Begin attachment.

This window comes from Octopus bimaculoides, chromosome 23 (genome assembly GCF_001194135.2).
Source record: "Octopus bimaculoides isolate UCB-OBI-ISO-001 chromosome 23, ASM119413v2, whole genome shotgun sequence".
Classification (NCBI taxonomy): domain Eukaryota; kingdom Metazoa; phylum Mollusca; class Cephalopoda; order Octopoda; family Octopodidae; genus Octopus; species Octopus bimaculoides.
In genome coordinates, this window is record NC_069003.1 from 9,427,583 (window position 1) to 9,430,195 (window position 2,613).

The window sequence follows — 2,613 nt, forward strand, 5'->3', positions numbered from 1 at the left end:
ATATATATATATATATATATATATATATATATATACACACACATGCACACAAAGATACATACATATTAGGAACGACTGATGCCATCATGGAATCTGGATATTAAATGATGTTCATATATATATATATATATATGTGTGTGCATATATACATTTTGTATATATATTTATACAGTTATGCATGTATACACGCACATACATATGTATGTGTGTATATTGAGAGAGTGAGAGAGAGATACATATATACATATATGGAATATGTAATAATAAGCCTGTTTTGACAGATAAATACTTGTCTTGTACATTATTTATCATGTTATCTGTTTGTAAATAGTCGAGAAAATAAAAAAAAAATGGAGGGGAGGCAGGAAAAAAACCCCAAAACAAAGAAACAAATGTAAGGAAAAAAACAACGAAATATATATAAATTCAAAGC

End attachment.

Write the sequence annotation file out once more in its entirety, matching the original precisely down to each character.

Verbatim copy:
This window comes from Octopus bimaculoides, chromosome 23 (genome assembly GCF_001194135.2).
Source record: "Octopus bimaculoides isolate UCB-OBI-ISO-001 chromosome 23, ASM119413v2, whole genome shotgun sequence".
Classification (NCBI taxonomy): domain Eukaryota; kingdom Metazoa; phylum Mollusca; class Cephalopoda; order Octopoda; family Octopodidae; genus Octopus; species Octopus bimaculoides.
In genome coordinates, this window is record NC_069003.1 from 9,427,583 (window position 1) to 9,430,195 (window position 2,613).

The window sequence follows — 2,613 nt, forward strand, 5'->3', positions numbered from 1 at the left end:
ATATATATATATATATATATATATATATATATATACACACACATGCACACAAAGATACATACATATTAGGAACGACTGATGCCATCATGGAATCTGGATATTAAATGATGTTCATATATATATATATATATATGTGTGTGCATATATACATTTTGTATATATATTTATACAGTTATGCATGTATACACGCACATACATATGTATGTGTGTATATTGAGAGAGTGAGAGAGAGATACATATATACATATATGGAATATGTAATAATAAGCCTGTTTTGACAGATAAATACTTGTCTTGTACATTATTTATCATGTTATCTGTTTGTAAATAGTCGAGAAAATAAAAAAAAAATGGAGGGGAGGCAGGAAAAAAACCCCAAAACAAAGAAACAAATGTAAGGAAAAAAACAACGAAATATATATAAATTCAAAGC